The Obligation, which is not an oath but a solemn expression of intention, is subscribed to at the ceremony. The Obligation essentially states the duties and responsibilities of the engineer. Following the Obligation, the Iron Ring is placed on the little finger of the working hand, and is worn by the engineer as a symbol and a reminder.Only Kipling would have thought it proper to do such a thing. Engineering at the time had only recently been professionalized, relatively few practitioners held post-secondary designations. For a poet of Kipling's stature to have deigned to comply with such a request was almost without precedent. The usual image of a poet is of figure disdainful of ordinary material concerns, a mind and spirit focused on the sublime. Something as practical as engineering would scarcely seem a fit subject for poetry, much less an elaborate ritual. Kipling, however, was the poet of the Industrial Age. Wordsworth exalted nature, Kipling did the same for machines and the men who made them. He concludes his poem The Secret of the Machines thusly:
The Obligation is private, though not necessarily secret. However, it is customary for those who have gone through it to not discuss the details of the Calling with others, even engineers from other countries. In many places, the ceremony is open only to candidates or those who have already undergone the ritual, but in some places close friends or family are allowed (if not encouraged) to watch.
As part of the preparation for the ritual, candidates are instructed not to discuss the details of the ritual with the media. A reminder of this is provided at the end of the ceremony in the form of a written instruction that states: "The Rule of Governance provides that there shall be no publicity in connection with the Ritual."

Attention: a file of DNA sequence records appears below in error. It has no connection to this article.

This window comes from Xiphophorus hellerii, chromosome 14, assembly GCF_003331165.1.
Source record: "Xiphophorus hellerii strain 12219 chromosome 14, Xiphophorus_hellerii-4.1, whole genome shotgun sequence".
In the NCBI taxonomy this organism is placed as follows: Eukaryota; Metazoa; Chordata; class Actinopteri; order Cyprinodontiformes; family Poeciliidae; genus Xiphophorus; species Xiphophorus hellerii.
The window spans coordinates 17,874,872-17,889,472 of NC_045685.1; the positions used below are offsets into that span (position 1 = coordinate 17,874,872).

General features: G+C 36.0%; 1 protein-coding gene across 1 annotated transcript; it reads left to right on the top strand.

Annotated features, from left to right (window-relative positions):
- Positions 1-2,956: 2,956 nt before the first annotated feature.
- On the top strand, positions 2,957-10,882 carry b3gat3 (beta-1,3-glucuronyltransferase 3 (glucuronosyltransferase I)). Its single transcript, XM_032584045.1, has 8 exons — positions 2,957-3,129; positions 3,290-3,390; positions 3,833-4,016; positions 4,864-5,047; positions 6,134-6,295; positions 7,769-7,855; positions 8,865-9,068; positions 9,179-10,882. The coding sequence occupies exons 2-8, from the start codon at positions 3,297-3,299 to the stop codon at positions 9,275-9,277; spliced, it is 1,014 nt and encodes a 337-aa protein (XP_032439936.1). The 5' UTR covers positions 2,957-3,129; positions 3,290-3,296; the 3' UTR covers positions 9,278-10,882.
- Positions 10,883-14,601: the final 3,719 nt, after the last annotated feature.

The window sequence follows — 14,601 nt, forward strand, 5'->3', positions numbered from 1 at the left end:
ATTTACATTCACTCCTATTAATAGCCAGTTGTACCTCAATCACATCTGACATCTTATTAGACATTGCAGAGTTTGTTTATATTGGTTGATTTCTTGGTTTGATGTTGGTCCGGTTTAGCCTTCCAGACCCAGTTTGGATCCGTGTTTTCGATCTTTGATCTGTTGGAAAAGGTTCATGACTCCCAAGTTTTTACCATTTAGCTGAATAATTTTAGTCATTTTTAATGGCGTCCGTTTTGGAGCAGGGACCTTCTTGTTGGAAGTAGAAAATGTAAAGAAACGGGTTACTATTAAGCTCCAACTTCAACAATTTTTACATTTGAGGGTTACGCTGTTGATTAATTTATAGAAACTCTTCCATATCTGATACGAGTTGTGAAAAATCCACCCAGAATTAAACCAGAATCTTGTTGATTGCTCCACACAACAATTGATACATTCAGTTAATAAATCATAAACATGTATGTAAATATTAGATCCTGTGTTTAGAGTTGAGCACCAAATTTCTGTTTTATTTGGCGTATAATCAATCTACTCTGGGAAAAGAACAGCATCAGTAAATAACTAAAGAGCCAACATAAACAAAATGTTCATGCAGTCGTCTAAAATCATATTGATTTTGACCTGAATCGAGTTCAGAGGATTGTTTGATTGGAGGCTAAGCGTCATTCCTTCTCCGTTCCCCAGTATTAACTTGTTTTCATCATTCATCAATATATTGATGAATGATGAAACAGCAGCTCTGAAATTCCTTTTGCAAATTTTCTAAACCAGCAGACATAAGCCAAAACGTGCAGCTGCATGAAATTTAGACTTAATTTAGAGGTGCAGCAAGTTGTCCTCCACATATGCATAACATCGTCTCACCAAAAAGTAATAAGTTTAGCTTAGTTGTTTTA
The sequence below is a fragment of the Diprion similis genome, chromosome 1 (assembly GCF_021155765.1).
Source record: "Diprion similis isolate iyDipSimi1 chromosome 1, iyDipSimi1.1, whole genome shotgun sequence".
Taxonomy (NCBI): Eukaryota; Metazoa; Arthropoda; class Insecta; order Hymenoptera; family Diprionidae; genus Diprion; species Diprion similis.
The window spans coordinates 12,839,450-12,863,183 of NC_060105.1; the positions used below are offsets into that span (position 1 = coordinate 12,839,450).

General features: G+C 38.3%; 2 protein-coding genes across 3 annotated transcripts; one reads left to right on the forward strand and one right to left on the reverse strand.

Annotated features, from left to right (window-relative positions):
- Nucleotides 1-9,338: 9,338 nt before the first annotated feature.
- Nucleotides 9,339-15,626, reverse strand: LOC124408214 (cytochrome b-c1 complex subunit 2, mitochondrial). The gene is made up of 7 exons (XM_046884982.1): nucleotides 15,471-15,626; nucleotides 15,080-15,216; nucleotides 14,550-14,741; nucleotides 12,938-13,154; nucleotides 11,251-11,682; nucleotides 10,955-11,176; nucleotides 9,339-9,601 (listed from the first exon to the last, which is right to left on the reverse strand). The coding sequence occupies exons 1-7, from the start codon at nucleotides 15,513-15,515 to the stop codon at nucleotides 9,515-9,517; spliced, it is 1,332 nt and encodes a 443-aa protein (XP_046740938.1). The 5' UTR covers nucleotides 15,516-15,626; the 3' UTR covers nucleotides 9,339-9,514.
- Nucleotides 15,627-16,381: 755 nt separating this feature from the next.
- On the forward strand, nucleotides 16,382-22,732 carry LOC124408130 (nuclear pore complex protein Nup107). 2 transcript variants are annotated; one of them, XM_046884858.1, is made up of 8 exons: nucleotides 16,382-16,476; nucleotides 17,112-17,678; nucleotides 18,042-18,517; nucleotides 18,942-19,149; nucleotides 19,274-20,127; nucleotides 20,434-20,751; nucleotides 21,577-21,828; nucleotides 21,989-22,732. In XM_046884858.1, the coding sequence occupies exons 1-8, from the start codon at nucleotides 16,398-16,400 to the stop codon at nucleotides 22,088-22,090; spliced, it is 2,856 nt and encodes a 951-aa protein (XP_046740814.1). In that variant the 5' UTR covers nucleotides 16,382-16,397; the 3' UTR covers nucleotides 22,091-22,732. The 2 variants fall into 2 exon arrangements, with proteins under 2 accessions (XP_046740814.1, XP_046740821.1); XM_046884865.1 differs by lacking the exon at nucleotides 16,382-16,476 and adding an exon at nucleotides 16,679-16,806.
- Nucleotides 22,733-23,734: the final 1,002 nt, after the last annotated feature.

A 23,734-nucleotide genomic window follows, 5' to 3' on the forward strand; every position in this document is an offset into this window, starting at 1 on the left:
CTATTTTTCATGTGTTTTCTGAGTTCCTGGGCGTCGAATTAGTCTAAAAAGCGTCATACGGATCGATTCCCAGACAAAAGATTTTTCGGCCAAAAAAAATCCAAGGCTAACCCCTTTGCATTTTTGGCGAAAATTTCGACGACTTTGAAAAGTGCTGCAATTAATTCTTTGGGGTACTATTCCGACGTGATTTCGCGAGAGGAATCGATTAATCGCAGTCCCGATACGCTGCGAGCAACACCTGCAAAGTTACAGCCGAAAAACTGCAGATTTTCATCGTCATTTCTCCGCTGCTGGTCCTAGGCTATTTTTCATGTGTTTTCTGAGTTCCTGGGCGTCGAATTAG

But remember, please, the Law by which we live,Simple plain language, elegantly flowing, expressing the genius and heroism that made the Industrial Revolution possible. The desire to celebrate engineering, so modern a pursuit, is combined with a felt need by Kipling, and Professor Haultain, for ritual and ceremony, something often seen as ancient and irrelevant. A ceremony to honour a profession dedicated to the utilitarian. Therein lies the poet's genius and his latent conservativism. The need for ritual and the value of community - here of a profession - adhering to a code of conduct undergrid by a conception of honour. The best of modernity welcomed and enjoined to the best values of the past. Kipling at his best.
We are not built to comprehend a lie,
We can neither love nor pity nor forgive.
If you make a slip in handling us you die!
We are greater than the Peoples or the Kings-
Be humble, as you crawl beneath our rods!--
Our touch can alter all created things,
We are everything on earth--except The Gods!
Though our smoke may hide the Heavens from your eyes,
It will vanish and the stars will shine again,
Because, for all our power and weight and size,
We are nothing more than children of your brain!
Posted by our "Kipling" at the Gods of the Copybook Headings